Specialized Allez Elite 2009 review

Performance and comfort combined

Our rating 
4.5 out of 5 star rating 4.5
GBP £978.71 RRP | USD $1,418.00

Our review

Solid all-rounder combines high performance with comfort
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Four Allez models make up Specialized’s entry-level road bike range for 2009. They are designed to be light, stiff and efficient – essentially, race-ready out of the box, although the vast majority are going to be pressed into service for general road duties. The upright ride position of the top dog Elite Double won’t suit everyone, but you can’t argue with the forgiving ride quality, and Shimano 105 kit packs on value.

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Handling: Fairly upright riding position and forgiving frame make for a comfortable ride

The Specialized has a high front end which gives an upright riding position. Is that a good thing or a bad thing? Well, we certainly felt we were getting more air than usual on the chest, increasing the wind resistance. The bars are low-drop, so even when you go down to the ends, your body position isn’t that flat. If you’re after an extremely aggressive setup, you’re making things hard for yourself here.

On the other hand, lots of our test riders found the Specialized very comfortable, especially for long rides. You can sit there and spin in that position without your back ever griping. A supportive, just-soft-enough saddle and gel-padded handlebar tape help, and the carbon back end smooths over rough roads well. When you’re comfy you can get the power in more effectively, you’ll feel like riding for longer and you may enjoy yourself more.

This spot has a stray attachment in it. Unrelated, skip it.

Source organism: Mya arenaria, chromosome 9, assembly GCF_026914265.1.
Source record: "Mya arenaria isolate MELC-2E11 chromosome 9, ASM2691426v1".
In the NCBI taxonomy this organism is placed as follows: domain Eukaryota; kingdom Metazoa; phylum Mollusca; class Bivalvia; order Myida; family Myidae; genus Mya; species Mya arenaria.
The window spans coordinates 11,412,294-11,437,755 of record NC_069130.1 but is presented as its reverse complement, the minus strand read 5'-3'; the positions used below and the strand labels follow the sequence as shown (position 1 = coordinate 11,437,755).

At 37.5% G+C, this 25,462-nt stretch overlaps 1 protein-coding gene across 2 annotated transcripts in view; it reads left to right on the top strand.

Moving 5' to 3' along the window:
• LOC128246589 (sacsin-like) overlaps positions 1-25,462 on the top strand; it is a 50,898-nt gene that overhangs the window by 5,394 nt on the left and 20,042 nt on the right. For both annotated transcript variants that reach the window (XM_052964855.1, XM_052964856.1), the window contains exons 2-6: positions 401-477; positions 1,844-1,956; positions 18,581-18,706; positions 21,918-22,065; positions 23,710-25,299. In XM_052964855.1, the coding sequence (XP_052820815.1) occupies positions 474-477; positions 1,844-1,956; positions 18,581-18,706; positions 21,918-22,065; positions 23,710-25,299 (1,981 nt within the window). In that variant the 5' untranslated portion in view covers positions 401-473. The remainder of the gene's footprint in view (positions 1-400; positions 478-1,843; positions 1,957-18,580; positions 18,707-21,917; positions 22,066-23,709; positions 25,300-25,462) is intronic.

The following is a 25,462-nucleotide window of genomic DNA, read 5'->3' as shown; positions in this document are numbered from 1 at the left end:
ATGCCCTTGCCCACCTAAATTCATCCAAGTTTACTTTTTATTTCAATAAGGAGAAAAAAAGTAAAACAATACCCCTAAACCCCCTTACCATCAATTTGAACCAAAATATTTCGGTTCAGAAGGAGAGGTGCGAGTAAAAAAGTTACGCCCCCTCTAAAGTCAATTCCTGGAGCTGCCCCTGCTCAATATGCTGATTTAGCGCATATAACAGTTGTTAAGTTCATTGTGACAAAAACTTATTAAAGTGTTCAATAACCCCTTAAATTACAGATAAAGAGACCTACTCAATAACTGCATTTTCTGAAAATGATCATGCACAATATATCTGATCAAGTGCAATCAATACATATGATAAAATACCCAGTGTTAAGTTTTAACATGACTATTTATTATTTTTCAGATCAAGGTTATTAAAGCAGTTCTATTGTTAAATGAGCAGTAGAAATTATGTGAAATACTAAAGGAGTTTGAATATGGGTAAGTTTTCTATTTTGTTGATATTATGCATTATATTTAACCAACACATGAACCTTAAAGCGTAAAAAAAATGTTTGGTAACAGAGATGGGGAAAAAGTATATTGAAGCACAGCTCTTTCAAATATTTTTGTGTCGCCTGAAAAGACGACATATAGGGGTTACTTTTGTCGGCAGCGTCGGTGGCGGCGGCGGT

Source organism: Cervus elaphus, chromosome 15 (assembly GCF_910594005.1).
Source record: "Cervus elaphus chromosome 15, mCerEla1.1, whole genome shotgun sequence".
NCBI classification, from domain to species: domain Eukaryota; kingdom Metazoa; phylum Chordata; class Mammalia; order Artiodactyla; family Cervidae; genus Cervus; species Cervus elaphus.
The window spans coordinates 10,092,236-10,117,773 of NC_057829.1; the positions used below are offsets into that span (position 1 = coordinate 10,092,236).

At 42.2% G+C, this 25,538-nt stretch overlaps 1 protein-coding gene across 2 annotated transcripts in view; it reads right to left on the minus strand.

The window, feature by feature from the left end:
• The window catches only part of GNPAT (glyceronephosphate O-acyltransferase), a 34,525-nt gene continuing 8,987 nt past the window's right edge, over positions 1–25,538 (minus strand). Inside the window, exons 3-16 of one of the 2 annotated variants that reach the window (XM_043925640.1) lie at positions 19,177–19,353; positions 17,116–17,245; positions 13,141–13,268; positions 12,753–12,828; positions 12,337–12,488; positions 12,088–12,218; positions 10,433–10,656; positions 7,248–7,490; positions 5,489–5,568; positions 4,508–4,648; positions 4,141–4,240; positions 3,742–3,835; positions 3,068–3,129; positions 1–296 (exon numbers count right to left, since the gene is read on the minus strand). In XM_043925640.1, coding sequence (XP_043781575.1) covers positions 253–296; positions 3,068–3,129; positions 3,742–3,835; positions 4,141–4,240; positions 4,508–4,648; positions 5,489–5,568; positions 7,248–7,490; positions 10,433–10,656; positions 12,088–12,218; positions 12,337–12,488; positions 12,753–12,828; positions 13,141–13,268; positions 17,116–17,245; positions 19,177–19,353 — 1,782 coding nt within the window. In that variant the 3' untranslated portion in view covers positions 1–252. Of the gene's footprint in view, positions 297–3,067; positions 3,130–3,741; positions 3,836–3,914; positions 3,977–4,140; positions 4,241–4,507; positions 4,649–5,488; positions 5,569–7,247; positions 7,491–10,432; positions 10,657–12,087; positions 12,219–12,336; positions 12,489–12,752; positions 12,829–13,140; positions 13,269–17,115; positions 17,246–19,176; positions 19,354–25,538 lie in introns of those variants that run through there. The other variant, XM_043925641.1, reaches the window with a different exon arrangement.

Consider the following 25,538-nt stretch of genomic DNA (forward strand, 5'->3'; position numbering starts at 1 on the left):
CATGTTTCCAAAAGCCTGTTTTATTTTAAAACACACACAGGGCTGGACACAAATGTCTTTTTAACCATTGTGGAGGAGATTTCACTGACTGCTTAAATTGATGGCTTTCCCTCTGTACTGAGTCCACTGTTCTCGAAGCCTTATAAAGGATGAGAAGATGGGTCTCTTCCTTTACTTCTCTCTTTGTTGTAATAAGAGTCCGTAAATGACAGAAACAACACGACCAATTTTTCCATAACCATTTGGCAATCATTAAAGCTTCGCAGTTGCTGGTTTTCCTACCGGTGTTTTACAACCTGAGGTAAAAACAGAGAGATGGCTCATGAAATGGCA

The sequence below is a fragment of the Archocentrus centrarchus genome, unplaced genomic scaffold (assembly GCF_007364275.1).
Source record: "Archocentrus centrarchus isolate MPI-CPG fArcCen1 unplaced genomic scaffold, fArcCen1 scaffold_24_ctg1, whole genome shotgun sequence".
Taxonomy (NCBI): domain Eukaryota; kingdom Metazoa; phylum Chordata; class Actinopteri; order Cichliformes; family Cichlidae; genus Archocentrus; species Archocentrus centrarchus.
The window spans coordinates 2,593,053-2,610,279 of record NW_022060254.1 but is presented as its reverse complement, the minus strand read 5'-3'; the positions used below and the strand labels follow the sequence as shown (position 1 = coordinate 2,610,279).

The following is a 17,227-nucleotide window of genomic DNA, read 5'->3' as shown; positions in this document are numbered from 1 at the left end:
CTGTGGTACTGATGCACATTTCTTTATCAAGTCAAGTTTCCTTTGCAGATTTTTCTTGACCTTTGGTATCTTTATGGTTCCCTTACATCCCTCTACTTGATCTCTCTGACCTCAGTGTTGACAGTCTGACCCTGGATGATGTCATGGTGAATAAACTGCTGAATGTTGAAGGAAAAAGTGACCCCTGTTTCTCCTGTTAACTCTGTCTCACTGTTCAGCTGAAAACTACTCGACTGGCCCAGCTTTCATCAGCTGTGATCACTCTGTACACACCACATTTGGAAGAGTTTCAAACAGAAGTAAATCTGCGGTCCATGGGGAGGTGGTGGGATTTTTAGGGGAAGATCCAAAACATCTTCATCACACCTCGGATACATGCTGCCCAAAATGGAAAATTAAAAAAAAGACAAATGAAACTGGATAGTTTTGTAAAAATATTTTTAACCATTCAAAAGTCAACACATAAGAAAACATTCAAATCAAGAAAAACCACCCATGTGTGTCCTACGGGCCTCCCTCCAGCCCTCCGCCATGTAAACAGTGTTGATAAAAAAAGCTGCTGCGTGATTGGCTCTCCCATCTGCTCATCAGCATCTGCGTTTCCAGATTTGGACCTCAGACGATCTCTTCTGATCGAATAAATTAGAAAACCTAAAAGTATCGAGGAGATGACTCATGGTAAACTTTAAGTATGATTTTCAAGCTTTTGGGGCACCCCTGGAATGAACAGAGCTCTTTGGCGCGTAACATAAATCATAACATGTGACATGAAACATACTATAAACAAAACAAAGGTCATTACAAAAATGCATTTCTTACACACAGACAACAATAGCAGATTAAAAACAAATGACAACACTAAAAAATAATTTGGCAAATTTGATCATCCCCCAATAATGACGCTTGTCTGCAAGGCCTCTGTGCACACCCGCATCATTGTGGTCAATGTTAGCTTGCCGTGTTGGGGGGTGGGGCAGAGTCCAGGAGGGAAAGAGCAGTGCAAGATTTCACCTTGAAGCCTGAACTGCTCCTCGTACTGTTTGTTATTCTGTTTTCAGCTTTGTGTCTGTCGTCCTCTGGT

The Allez bowls along on the flat just fine. When you throw in the extra power you don’t get quite the snap of some lighter bikes, but the steering is pretty accurate. 

Hit the climbs and that higher than average front end can again make an impact. Some testers found it hard to get right over the bars to muscle the Allez about as much as they wanted on out-of-the-saddle sections. Still, the 34T chainring matched up to the 27T sprocket will get you up even the tough stuff while seated without too much trouble. We wouldn’t say that the Allez is remarkable on the climbs – it would need to lose a bit of weight off the wheels for that.

The fairly upright riding position and forgiving frame make this a very comfortable ride.
The fairly upright riding position and forgiving frame make this a very comfortable ride.: the fairly upright riding position and forgiving frame make this a very comfortable ride.
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Chassis: Highly manipulated alloy tubes keep strength high and weight low, build quality is excellent

The heart of the Allez is its E5 aluminium frame which comes with a massively oversized down tube and Specialized’s distinctive arcing top tube that slopes steeply southwards for a low standover height.